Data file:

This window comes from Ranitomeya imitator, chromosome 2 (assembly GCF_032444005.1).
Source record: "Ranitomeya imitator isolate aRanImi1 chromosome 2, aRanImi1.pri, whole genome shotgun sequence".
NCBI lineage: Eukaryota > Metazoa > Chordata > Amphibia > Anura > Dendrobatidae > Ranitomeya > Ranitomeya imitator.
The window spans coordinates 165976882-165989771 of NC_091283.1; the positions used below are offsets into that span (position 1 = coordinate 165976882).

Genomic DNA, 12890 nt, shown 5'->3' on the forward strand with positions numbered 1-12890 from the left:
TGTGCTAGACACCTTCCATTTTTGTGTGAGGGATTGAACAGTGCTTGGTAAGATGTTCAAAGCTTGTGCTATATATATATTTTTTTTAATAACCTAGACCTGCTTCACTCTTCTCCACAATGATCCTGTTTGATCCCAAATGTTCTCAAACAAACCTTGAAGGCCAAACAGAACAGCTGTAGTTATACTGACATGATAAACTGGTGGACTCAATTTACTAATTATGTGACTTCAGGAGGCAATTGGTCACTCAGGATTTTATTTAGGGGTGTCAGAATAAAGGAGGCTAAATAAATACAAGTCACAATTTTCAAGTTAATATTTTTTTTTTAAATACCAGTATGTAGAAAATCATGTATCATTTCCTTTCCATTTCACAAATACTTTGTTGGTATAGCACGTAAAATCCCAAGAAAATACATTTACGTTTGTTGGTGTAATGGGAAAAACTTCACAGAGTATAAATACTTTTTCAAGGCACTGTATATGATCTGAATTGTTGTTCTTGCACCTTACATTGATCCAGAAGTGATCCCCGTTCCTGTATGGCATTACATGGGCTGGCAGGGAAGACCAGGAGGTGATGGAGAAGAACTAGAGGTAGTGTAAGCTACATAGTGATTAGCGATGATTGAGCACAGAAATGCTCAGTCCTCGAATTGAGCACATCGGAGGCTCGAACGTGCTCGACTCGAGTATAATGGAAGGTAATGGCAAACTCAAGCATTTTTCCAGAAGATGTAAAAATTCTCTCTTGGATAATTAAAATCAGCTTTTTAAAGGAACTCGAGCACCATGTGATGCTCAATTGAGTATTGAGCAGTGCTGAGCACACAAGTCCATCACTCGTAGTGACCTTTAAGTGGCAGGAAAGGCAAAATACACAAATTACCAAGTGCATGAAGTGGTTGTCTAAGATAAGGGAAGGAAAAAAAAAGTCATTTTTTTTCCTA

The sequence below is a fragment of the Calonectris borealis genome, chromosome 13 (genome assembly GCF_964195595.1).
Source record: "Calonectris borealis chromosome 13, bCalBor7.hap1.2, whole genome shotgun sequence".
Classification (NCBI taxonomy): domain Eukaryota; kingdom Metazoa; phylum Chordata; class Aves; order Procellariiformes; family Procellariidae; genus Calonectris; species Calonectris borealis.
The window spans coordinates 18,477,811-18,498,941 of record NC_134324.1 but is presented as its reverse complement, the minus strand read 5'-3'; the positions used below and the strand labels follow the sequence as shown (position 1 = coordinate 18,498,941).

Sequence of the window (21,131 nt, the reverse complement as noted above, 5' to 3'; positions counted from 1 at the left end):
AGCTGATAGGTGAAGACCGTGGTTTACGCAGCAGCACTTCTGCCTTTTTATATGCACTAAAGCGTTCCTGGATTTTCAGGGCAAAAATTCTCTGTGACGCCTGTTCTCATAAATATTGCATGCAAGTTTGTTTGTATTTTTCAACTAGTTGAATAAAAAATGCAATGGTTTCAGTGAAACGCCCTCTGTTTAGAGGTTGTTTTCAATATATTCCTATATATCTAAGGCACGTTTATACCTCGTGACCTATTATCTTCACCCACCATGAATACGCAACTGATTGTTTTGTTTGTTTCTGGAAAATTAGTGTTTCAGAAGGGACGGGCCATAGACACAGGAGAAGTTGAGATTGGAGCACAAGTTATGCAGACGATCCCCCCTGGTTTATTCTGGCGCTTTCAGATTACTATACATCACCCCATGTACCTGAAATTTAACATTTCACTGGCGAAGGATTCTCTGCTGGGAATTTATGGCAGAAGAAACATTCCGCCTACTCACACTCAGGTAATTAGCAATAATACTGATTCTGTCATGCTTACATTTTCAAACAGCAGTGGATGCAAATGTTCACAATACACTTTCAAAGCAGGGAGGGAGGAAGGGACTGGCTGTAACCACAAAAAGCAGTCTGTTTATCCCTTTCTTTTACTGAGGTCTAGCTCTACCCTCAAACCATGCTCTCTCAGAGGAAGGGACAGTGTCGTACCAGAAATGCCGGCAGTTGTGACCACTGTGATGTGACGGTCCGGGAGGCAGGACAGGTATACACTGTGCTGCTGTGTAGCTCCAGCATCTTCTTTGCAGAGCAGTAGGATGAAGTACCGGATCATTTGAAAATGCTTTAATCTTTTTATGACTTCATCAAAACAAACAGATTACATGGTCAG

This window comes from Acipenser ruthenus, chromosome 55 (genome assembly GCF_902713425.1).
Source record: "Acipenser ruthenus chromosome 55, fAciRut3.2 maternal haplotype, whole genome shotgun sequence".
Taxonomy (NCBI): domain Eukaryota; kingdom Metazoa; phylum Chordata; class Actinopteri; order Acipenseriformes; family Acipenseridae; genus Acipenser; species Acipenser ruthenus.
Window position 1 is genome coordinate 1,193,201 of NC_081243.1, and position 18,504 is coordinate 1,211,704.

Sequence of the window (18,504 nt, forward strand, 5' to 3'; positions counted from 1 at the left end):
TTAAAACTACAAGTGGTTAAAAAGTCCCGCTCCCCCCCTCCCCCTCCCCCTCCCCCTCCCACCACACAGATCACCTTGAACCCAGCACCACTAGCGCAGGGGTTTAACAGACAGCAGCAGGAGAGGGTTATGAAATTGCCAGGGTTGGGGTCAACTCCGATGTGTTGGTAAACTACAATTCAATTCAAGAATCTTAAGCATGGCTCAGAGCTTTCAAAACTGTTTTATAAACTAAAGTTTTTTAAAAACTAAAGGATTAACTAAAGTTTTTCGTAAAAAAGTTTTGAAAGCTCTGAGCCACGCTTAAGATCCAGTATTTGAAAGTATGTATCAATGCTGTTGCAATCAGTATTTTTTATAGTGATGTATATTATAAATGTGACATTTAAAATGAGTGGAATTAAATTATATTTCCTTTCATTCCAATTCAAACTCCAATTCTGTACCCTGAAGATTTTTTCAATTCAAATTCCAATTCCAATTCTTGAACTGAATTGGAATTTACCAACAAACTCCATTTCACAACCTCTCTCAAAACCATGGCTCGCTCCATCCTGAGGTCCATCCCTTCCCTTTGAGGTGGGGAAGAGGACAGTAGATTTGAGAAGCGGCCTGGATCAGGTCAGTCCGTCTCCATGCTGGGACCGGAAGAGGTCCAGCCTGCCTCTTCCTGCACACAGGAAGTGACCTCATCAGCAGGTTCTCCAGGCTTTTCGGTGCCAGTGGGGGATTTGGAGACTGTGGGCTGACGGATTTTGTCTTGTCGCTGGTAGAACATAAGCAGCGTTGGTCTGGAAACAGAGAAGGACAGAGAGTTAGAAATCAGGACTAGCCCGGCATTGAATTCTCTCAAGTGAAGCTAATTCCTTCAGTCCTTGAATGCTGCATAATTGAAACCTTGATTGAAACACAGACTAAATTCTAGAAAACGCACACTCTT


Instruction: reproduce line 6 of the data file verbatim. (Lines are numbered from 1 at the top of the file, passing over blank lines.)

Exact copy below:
TGTGCTAGACACCTTCCATTTTTGTGTGAGGGATTGAACAGTGCTTGGTAAGATGTTCAAAGCTTGTGCTATATATATATTTTTTTTAATAACCTAGACCTGCTTCACTCTTCTCCACAATGATCCTGTTTGATCCCAAATGTTCTCAAACAAACCTTGAAGGCCAAACAGAACAGCTGTAGTTATACTGACATGATAAACTGGTGGACTCAATTTACTAATTATGTGACTTCAGGAGGCAATTGGTCACTCAGGATTTTATTTAGGGGTGTCAGAATAAAGGAGGCTAAATAAATACAAGTCACAATTTTCAAGTTAATATTTTTTTTTTAAATACCAGTATGTAGAAAATCATGTATCATTTCCTTTCCATTTCACAAATACTTTGTTGGTATAGCACGTAAAATCCCAAGAAAATACATTTACGTTTGTTGGTGTAATGGGAAAAACTTCACAGAGTATAAATACTTTTTCAAGGCACTGTATATGATCTGAATTGTTGTTCTTGCACCTTACATTGATCCAGAAGTGATCCCCGTTCCTGTATGGCATTACATGGGCTGGCAGGGAAGACCAGGAGGTGATGGAGAAGAACTAGAGGTAGTGTAAGCTACATAGTGATTAGCGATGATTGAGCACAGAAATGCTCAGTCCTCGAATTGAGCACATCGGAGGCTCGAACGTGCTCGACTCGAGTATAATGGAAGGTAATGGCAAACTCAAGCATTTTTCCAGAAGATGTAAAAATTCTCTCTTGGATAATTAAAATCAGCTTTTTAAAGGAACTCGAGCACCATGTGATGCTCAATTGAGTATTGAGCAGTGCTGAGCACACAAGTCCATCACTCGTAGTGACCTTTAAGTGGCAGGAAAGGCAAAATACACAAATTACCAAGTGCATGAAGTGGTTGTCTAAGATAAGGGAAGGAAAAAAAAAGTCATTTTTTTTCCTA